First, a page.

Tags: Cancer | skin | cancer | sunburn | risk

Many Skin Cancer Patients Still Get Sunburned

Many Skin Cancer Patients Still Get Sunburned
(Copyright Fotolia)

Wednesday, 20 July 2016 03:17 PM

Many people who have had skin cancer still get sunburned, a new study shows.

Approximately 13 million Americans have a history of nonmelanoma skin cancer, either squamous or basel cell carcinoma. Although not as dangerous as melanoma, 2,000 people die each year from these forms of cancer, which can also be disfiguring. Sun exposure is the leading cause of nonmelanoma skin cancers, and treatment is estimated to cost $4.8 billion in the U.S. annually.

Investigators from Johns Hopkins in Baltimore, Md., analyzed self-reported survey results about sun protective practices from 758 people with previous skin cancer and from 34,161 people without a history of skin cancer.

The study focused on non-Hispanic whites, the population most affected by kin cancer. Of the people without history, 18,933 were female and 15,228 were male, and of those with history, 390 were female and 368 were male, the researchers say.

The researchers defined protective practices as using sunscreen when going outside on a sunny day for more than an hour, wearing long sleeves or a wide-brimmed hat, and staying in the shade when outside on a sunny day for more than one hour. They defined sun avoidance as not going out into the sun.

Overall, they concluded that 44.3 percent of people with nonmelanoma skin cancer history reported frequent use of shade, compared to 27 percent of people without a history of skin cancer, and 20.5 percent of those with a history of nonmelanoma skin cancer wore long sleeves, compared to 7.7 percent of those with no history.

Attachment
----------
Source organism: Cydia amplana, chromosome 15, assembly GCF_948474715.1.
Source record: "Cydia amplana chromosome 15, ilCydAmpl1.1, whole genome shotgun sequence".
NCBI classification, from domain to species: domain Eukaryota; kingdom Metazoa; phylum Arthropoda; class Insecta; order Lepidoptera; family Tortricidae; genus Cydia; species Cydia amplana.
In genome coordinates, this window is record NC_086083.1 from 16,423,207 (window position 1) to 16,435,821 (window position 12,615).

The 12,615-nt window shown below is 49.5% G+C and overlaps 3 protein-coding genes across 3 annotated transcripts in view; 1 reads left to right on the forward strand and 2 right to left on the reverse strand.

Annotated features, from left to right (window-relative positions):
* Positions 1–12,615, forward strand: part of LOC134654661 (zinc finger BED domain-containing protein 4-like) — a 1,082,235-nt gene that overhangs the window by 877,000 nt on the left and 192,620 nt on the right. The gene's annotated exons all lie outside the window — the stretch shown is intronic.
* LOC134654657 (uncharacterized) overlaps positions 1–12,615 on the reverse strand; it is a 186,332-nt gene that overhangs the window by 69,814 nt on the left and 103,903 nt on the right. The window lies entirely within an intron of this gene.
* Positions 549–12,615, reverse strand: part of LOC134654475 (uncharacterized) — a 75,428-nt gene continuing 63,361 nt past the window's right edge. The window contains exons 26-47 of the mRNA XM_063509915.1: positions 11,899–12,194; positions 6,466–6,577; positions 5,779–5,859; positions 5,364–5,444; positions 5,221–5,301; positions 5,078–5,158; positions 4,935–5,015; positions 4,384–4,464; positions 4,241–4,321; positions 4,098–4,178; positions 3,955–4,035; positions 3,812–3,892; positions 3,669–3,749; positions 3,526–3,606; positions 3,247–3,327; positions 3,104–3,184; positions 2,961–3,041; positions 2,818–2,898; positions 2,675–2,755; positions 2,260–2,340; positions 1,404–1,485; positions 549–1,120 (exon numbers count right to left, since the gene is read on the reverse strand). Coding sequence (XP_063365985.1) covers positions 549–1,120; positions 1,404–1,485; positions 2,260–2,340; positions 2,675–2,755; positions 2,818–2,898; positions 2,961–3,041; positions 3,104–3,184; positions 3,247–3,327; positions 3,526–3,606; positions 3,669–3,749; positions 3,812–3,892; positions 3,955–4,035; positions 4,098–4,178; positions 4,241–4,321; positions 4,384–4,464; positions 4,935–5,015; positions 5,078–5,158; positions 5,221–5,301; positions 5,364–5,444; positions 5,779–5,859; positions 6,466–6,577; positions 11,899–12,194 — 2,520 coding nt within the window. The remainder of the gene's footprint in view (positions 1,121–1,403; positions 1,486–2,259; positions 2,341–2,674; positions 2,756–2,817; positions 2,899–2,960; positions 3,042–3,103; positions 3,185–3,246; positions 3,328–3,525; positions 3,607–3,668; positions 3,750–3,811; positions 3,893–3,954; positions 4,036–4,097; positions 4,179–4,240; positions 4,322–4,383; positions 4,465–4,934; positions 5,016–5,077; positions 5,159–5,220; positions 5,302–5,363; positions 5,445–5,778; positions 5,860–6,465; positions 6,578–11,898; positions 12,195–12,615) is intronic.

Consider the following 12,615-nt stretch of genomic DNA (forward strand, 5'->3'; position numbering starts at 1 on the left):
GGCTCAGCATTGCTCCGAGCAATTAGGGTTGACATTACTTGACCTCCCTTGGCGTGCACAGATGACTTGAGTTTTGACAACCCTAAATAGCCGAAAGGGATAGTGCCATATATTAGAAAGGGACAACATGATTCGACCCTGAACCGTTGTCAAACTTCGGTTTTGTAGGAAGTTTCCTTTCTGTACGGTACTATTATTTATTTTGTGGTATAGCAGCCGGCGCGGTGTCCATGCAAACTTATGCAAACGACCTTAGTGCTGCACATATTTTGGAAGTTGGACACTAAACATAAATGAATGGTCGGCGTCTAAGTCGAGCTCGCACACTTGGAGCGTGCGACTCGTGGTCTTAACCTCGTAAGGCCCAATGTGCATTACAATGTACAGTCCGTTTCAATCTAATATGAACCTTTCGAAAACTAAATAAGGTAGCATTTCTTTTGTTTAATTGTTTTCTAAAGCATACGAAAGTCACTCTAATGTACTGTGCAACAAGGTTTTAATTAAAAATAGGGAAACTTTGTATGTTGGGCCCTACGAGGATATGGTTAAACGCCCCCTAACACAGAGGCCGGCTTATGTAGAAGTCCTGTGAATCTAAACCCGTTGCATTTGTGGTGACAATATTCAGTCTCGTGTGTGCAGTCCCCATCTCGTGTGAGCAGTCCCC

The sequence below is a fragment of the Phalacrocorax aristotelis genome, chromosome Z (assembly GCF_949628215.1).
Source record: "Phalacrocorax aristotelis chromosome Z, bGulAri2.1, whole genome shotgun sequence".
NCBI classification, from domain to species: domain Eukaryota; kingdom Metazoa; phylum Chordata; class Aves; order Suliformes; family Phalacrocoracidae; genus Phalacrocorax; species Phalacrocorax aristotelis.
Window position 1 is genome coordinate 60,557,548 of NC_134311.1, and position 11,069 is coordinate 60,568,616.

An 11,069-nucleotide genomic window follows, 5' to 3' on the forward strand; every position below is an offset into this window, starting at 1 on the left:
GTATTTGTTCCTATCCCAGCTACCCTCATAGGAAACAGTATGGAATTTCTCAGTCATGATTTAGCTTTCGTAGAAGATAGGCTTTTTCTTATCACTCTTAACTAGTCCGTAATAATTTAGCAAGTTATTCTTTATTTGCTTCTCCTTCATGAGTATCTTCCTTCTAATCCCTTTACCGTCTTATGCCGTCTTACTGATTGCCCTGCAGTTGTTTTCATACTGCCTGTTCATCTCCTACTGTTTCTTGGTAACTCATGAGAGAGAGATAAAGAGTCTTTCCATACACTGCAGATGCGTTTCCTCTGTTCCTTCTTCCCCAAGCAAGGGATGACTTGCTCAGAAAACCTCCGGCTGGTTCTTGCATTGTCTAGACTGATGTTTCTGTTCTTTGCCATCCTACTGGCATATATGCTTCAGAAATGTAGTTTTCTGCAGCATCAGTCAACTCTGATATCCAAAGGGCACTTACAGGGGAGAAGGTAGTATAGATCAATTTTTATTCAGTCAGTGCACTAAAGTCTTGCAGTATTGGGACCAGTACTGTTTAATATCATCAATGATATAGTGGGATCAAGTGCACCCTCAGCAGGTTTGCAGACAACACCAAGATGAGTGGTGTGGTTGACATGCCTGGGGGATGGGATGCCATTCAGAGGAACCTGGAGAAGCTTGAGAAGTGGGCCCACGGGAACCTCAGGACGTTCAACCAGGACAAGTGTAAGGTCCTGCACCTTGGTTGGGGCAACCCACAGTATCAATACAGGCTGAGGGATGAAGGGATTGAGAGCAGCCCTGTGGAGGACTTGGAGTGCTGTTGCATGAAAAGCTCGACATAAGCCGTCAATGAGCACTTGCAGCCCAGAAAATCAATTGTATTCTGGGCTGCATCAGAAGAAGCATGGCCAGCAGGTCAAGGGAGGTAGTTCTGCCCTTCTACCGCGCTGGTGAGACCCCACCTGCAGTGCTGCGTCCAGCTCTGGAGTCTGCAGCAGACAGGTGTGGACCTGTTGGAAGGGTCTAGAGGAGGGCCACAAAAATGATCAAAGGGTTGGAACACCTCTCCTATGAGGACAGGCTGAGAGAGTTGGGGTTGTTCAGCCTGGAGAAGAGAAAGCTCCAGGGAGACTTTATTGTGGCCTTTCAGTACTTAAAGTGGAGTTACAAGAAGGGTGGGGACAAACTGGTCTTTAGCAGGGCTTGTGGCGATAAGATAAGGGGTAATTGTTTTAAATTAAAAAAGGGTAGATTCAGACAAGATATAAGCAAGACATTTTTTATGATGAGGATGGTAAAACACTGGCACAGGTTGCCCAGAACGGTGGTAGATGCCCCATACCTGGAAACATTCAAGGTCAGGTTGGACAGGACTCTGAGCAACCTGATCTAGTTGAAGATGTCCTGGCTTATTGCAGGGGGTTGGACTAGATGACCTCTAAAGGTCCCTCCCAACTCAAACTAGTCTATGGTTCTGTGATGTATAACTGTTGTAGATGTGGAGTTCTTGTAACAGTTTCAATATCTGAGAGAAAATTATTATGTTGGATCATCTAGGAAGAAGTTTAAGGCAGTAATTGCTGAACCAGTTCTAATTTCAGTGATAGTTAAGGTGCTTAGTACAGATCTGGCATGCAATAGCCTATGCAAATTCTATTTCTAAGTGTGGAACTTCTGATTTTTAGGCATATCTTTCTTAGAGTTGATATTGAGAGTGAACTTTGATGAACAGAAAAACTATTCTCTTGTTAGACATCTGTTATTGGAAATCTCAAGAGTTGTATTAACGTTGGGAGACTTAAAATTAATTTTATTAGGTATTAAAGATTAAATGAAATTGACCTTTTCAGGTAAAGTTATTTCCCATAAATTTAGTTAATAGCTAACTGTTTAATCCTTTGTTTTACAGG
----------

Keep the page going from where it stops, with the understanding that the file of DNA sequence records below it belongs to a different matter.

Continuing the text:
Additionally, 26.1 percent of those with a history of nonmelanoma skin cancer said they wore a wide-brimmed hat when outside in the sun, compared to 10.5 percent of people without a history, and 53.7 percent of those with a history of nonmelanoma skin cancer said they wore sunscreen, compared to 33.1 percent of those without a history.

Moreover, 44.7 percent of those with a history of nonmelanoma skin cancer reported using more than one form of sun protection, while only 19.4 percent of those without a history of nonmelanoma skin cancer said they did so.

Most importantly, though, even though people with this skin cancer history tended to use one or all of these protective practices, many people with a history of skin cancer were still getting sunburned compared to those without a history -- 29.7 percent versus 40.7 percent, the study finds.

"These results suggest that physicians need to go the extra step in educating patients on the most optimal way of utilizing sun protection methods. Public health messages should also emphasize not only sun protection but how to do it correctly," says Dr. Anna Chien, a researcher on the team that did the study, which appears in the Journal of the American Academy of Dermatology.



© 2021 NewsmaxHealth. All rights reserved.


   
1Like our page
2Share
Health-News
A new study finds that too many skin cancer patients are still getting sunburned.
skin, cancer, sunburn, risk
462
2016-17-20
Wednesday, 20 July 2016 03:17 PM
Newsmax Media, Inc.
 
Newsmax TV Live

The information presented on this website is not intended as specific medical advice and is not a substitute for professional medical treatment or diagnosis. Read Newsmax Terms and Conditions of Service.

Newsmax, Moneynews, Newsmax Health, and Independent. American. are registered trademarks of Newsmax Media, Inc. Newsmax TV, and Newsmax World are trademarks of Newsmax Media, Inc.

NEWSMAX.COM
© Newsmax Media, Inc.
All Rights Reserved